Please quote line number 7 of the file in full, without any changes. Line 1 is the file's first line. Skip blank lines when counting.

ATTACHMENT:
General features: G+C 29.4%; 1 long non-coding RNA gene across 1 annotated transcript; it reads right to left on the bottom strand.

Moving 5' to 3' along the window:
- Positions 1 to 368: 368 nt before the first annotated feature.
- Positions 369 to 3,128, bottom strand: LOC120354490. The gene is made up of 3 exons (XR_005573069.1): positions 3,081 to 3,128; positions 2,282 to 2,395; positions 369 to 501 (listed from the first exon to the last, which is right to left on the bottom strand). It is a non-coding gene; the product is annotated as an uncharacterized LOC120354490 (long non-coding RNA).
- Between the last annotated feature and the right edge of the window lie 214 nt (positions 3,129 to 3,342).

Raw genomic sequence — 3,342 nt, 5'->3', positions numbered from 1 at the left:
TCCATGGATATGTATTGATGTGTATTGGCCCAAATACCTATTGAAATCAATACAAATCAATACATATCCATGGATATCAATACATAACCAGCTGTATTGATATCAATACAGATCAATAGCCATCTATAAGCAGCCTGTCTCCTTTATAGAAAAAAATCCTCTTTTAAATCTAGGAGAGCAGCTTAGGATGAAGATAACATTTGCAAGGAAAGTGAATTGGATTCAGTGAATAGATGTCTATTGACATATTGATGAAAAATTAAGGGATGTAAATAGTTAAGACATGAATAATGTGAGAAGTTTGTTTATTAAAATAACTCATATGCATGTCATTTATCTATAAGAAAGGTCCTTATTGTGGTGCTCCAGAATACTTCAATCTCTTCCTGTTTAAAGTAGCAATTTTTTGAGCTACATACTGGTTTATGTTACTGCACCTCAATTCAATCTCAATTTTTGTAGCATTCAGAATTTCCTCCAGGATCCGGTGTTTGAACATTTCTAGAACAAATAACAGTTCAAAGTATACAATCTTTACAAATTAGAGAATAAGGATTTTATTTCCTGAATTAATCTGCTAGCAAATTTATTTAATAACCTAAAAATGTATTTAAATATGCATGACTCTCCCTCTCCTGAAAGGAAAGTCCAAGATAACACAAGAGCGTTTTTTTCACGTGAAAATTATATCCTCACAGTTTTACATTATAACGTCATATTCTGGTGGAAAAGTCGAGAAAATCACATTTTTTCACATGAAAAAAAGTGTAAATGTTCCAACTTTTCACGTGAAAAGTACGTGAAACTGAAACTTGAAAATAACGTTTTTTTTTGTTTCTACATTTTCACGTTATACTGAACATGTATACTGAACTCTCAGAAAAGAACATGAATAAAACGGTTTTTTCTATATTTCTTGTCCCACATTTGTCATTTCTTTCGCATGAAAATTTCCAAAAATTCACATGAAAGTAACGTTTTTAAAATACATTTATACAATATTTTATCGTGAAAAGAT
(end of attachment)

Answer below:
TCCATGGATATGTATTGATGTGTATTGGCCCAAATACCTATTGAAATCAATACAAATCAATACATATCCATGGATATCAATACATAACCAGCTGTATTGATATCAATACAGATCAATAGCCATCTATAAGCAGCCTGTCTCCTTTATAGAAAAAAATCCTCTTTTAAATCTAGGAGAGCAGCTTAGGATGAAGATAACATTTGCAAGGAAAGTGAATTGGATTCAGTGAATAGATGTCTATTGACATATTGATGAAAAATTAAGGGATGTAAATAGTTAAGACATGAATAATGTGAGAAGTTTGTTTATTAAAATAACTCATATGCATGTCATTTATCTATAAGAAAGGTCCTTATTGTGGTGCTCCAGAATACTTCAATCTCTTCCTGTTTAAAGTAGCAATTTTTTGAGCTACATACTGGTTTATGTTACTGCACCTCAATTCAATCTCAATTTTTGTAGCATTCAGAATTTCCTCCAGGATCCGGTGTTTGAACATTTCTAGAACAAATAACAGTTCAAAGTATACAATCTTTACAAATTAGAGAATAAGGATTTTATTTCCTGAATTAATCTGCTAGCAAATTTATTTAATAACCTAAAAATGTATTTAAATATGCATGACTCTCCCTCTCCTGAAAGGAAAGTCCAAGATAACACAAGAGCGTTTTTTTCACGTGAAAATTATATCCTCACAGTTTTACATTATAACGTCATATTCTGGTGGAAAAGTCGAGAAAATCACATTTTTTCACATGAAAAAAAGTGTAAATGTTCCAACTTTTCACGTGAAAAGTACGTGAAACTGAAACTTGAAAATAACGTTTTTTTTTGTTTCTACATTTTCACGTTATACTGAACATGTATACTGAACTCTCAGAAAAGAACATGAATAAAACGGTTTTTTCTATATTTCTTGTCCCACATTTGTCATTTCTTTCGCATGAAAATTTCCAAAAATTCACATGAAAGTAACGTTTTTAAAATACATTTATACAATATTTTATCGTGAAAAGAT